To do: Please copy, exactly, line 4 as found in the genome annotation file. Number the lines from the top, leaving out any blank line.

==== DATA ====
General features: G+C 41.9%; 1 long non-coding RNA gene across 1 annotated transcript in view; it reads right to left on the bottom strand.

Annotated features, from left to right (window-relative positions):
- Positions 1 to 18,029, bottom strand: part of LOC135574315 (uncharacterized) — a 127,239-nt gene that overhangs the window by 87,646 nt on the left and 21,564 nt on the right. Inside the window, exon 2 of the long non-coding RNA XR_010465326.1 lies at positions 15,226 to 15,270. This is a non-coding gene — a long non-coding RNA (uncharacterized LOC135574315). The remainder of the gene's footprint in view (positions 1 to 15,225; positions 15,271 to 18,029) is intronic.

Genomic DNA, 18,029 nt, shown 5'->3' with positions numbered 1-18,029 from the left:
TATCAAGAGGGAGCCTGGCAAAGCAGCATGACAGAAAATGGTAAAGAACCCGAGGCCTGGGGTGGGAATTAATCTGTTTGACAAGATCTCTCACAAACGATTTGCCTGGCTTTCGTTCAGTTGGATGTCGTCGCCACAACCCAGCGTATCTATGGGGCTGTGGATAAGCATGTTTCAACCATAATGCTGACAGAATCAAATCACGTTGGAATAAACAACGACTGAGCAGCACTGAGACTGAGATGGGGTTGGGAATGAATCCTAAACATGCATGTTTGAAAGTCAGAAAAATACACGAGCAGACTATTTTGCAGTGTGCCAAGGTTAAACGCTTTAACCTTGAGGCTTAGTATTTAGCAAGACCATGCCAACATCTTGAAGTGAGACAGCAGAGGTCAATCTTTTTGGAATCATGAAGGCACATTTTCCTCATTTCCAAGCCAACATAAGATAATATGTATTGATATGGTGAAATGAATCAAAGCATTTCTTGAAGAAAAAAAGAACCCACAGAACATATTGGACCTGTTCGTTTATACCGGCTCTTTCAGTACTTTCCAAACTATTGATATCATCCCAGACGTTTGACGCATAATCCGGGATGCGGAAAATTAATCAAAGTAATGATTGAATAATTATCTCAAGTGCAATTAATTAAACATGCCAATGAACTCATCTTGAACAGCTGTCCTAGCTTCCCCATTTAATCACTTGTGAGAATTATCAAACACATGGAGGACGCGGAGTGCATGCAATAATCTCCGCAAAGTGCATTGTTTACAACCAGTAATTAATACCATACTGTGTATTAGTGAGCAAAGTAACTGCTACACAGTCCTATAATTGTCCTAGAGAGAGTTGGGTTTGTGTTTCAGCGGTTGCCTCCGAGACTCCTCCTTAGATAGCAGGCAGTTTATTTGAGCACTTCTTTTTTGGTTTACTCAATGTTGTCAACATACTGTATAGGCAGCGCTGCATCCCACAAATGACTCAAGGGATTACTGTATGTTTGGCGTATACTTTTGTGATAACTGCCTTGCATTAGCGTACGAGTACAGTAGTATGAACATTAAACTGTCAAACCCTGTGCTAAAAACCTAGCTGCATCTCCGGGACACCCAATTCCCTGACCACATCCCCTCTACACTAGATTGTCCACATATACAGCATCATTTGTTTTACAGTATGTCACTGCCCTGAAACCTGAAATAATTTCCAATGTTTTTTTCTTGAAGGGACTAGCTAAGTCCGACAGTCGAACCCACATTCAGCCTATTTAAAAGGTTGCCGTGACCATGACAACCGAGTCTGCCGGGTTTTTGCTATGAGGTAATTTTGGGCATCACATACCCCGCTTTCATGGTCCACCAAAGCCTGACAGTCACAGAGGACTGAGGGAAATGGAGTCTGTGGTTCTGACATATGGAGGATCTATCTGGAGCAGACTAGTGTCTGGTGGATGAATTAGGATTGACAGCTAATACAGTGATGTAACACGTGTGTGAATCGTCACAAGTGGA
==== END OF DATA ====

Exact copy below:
Genomic DNA, 18,029 nt, shown 5'->3' with positions numbered 1-18,029 from the left: